In the 43 years since Armstrong and Aldrin set first foot on the lunar surface, we have yet to feel the same conviction or follow such great leadership for any other project. We have bogged ourselves down with wars, turned innovation over to capitalism, and focused so heavily on ourselves as individuals that our selfish desires for material wealth have incubated the economic decline we have faced for the last four years.
We need solidarity. We need something new to believe in.
But if I were to say, my fellow citizens, that we shall send to the moon, 240,000 miles away from the control station in Houston, a giant rocket more than 300 feet tall, the length of this football field, made of new metal alloys, some of which have not yet been invented, capable of standing heat and stresses several times more than have ever been experienced, fitted together with a precision better than the finest watch, carrying all the equipment needed for propulsion, guidance, control, communications, food and survival, on an untried mission, to an unknown celestial body, and then return it safely to earth, re-entering the atmosphere at speeds of over 25,000 miles per hour, causing heat about half that of the temperature of the sun… and do all this, and do it right, and do it first before this decade is out—then we must be bold. —John F. Kennedy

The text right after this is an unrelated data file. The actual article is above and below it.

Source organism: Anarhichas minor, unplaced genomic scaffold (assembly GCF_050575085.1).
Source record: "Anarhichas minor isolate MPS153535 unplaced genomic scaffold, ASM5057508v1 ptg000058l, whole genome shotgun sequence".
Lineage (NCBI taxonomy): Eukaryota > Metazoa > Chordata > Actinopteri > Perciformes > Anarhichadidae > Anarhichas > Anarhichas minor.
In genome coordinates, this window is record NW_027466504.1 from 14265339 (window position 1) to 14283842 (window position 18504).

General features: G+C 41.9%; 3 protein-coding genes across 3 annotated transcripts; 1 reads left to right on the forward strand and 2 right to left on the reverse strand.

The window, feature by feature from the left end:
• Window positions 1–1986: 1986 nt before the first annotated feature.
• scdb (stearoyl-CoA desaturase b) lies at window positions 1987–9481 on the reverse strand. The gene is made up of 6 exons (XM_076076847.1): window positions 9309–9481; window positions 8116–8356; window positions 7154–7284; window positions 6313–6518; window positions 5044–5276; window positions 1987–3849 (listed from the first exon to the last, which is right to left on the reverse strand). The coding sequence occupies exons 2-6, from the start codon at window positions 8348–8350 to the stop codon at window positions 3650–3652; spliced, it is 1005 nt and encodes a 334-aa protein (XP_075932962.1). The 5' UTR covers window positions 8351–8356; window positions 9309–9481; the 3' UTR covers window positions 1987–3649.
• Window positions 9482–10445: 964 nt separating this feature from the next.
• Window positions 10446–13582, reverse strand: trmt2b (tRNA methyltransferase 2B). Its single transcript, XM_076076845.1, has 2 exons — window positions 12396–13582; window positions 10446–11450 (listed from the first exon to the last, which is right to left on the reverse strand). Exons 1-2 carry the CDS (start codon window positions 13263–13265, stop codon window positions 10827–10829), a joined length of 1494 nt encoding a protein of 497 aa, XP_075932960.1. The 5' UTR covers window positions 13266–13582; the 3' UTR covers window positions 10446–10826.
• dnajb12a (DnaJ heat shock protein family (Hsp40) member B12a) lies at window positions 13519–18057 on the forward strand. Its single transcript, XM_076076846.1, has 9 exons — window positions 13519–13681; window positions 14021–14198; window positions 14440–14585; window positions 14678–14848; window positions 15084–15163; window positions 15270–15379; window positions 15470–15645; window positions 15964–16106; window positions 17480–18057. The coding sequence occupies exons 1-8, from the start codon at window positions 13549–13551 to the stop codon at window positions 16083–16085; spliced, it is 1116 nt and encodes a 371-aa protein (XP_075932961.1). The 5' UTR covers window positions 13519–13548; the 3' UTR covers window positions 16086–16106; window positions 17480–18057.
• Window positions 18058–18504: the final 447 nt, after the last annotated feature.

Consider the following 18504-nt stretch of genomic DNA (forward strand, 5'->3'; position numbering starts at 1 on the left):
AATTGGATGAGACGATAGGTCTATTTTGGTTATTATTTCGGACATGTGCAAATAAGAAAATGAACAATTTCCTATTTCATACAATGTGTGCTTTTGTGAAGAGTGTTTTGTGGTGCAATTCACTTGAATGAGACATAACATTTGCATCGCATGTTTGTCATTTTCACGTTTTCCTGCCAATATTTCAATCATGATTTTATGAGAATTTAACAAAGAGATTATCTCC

The Final Frontier
We set out to conquer space 48 years ago, and the furthest man has made it is the rock that orbits our own. We may have sent rovers to Mars and spacecraft out into the reaches of our solar system, but the most we have learned is that there is far more out there to explore than we could have ever imagined. Our ignorance has revealed itself to be far greater than we could have imagined.
We've recently discovered—from the ground, no less—that M-dwarf stars, not visible to the naked eye, are more plentiful in the galaxy than we had previously estimated. They could make up as much as 80% of the galaxy's stellar population, and there could be hundreds of super-Earth type planets within those sun's habitable zones, far increasing the likelihood that within our own Milky Way galaxy there are other habitable or life-sustaining planets.
Room for Everyone
Why is space so often assumed to be for the geeks and nerds? Why can't we break the stigma that galactic exploration is too far out of our reach and not worth the time, money, and effort? Why have we abandoned hope of putting people back on the moon, continuing to expand the International Space Station, and setting up a home base for expeditions to Mars and beyond?